Only Caleb is missing as well. Simon and Vanessa team up to search for Caleb and the answers Vanessa so desperately needs, but Caleb's absence is not the only unexplainable occurrence plaguing this seaside town. Strange weather phenomena beleaguer Winter Harbor, more bodies are washing ashore with horrific smiles forever frozen on their faces, and Vanessa is nearly knocked unconscious due to a searing pain in her head whenever in the presence of certain individuals.

Simon and Vanessa know there's more to Justine's death and Caleb's disappearance than disastrous teenage exploits, and in their search, they discover that Winter Harbor isn't merely a human tourist attraction, but a mythological one as well.


What a refreshing premise. In a time when Weres and vampires rule the paranormal adult and young adult fiction world (not to mention movies and television), it's wonderful to stumble across a supernatural story that's so completely unique. Don't get me wrong, I'm a huge fan of anything werewolf or vampire, but it's a welcome change to have a new supernatural force take center stage.

The story gets its hooks into you first thing with Justine's tragic death, and though there is a slight lull in the middle where Ms. Rayburn is leaving clues and setting up events that will come into play later in the story, it picks back up a short time later as the body count begins to rise.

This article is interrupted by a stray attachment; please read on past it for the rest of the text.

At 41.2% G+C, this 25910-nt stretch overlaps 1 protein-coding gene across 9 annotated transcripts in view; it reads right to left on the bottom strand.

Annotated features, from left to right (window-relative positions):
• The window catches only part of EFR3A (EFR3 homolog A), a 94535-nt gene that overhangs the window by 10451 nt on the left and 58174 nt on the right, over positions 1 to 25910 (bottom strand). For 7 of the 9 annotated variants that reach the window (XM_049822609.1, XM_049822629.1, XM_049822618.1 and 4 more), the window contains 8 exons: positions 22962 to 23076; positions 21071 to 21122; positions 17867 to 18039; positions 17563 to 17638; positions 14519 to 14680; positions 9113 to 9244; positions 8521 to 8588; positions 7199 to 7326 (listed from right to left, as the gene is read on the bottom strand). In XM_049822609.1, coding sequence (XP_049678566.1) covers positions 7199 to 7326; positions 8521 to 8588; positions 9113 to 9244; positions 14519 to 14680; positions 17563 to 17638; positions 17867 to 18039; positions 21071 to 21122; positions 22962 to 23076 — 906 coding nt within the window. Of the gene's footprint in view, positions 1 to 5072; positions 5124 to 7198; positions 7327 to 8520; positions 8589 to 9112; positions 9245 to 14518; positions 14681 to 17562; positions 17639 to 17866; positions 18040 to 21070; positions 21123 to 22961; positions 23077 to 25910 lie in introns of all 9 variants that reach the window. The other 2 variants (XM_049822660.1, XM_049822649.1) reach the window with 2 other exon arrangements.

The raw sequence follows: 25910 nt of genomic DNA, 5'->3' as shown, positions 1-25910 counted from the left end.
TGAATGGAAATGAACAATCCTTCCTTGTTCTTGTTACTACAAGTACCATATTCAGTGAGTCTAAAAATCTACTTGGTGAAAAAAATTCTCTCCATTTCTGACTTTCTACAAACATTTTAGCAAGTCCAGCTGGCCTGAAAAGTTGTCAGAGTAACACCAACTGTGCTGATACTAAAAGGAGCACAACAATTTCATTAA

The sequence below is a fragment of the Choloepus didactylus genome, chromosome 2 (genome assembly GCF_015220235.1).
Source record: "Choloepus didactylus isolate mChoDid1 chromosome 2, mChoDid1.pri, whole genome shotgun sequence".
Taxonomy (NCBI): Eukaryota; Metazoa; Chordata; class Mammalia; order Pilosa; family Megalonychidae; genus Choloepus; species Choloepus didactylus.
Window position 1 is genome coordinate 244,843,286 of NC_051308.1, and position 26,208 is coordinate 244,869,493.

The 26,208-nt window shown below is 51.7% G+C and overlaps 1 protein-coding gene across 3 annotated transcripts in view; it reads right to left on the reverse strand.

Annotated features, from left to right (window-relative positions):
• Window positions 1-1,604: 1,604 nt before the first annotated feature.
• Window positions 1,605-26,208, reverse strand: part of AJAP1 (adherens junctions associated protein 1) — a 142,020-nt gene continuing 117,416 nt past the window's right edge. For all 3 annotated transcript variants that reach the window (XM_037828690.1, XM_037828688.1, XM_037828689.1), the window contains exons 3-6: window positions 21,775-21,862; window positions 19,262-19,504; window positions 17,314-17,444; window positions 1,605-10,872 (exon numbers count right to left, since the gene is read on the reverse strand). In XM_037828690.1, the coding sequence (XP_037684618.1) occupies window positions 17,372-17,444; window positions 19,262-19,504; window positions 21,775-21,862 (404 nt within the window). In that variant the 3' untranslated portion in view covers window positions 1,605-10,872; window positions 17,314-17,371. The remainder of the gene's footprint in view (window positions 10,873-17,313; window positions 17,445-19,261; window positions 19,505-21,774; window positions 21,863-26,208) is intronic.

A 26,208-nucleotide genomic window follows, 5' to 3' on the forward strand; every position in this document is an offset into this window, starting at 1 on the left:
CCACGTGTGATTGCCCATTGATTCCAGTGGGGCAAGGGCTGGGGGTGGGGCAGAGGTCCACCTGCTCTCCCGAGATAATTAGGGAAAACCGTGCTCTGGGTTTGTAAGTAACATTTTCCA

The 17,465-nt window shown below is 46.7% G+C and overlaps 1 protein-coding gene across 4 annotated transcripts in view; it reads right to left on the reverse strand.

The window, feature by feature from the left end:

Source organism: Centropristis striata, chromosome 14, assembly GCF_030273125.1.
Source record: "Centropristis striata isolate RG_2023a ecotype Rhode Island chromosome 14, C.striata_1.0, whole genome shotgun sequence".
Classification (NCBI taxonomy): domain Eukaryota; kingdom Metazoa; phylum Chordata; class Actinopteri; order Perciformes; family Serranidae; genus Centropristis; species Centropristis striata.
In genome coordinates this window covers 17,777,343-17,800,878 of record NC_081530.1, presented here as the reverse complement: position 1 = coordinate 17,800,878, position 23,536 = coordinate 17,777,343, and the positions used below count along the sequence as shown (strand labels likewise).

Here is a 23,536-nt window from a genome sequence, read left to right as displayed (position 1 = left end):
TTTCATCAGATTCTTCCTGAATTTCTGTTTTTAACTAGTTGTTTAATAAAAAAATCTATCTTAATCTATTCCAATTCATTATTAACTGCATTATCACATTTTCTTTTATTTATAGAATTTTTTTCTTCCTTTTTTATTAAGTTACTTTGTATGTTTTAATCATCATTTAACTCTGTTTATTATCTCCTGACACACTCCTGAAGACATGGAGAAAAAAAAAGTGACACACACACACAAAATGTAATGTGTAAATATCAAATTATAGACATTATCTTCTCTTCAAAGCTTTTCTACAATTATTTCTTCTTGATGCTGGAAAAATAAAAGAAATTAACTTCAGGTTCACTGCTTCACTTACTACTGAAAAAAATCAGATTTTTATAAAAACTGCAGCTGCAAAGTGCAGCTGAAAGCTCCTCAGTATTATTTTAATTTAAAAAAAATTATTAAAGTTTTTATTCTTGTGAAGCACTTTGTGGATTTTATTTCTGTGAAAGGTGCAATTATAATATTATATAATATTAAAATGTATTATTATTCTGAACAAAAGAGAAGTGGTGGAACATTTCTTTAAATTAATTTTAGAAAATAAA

In addition to the plethora of eerily cheerful male victims for readers to focus on, there's also an unwarranted hostility between some of the permanent town residents and Vanessa that's extremely intriguing. One in particular takes an instant dislike to Vanessa for reasons we aren't privy to as readers, only serving to make me want to read faster in the hopes of discovering why. The depth of Rayburn's characters is a huge part of the novel's appeal. Each and every character has a questionable history
and a slew of secrets, making it extremely interesting to try and decipher which ones are more than their facade would suggest.

The budding romance between Vanessa and Simon is adorable and sweet, and I like that Vanessa's entire world doesn't revolve around her interest in him. She's able to see past the attraction and stay on task while keeping her swooning to a bare minimum.

The ending is action packed and emotionally draining, and only a few of the questions that have arisen in the pages before it are brought to the surface, leaving me no choice but to pine for next year's sequel. The history surrounding the sirens is only partially illuminated by the time this story wraps up, the tie between the odd weather patterns and the murders isn't quite clear, and questions surrounding the futures of all those involved are plentiful. I'm not a reader who minds unanswered questions in a series, I actually enjoy letting my mind come up with several potential outcomes while I wait, however, if you like things wrapped up with a pretty little bow upon conclusion, this read may frustrate you.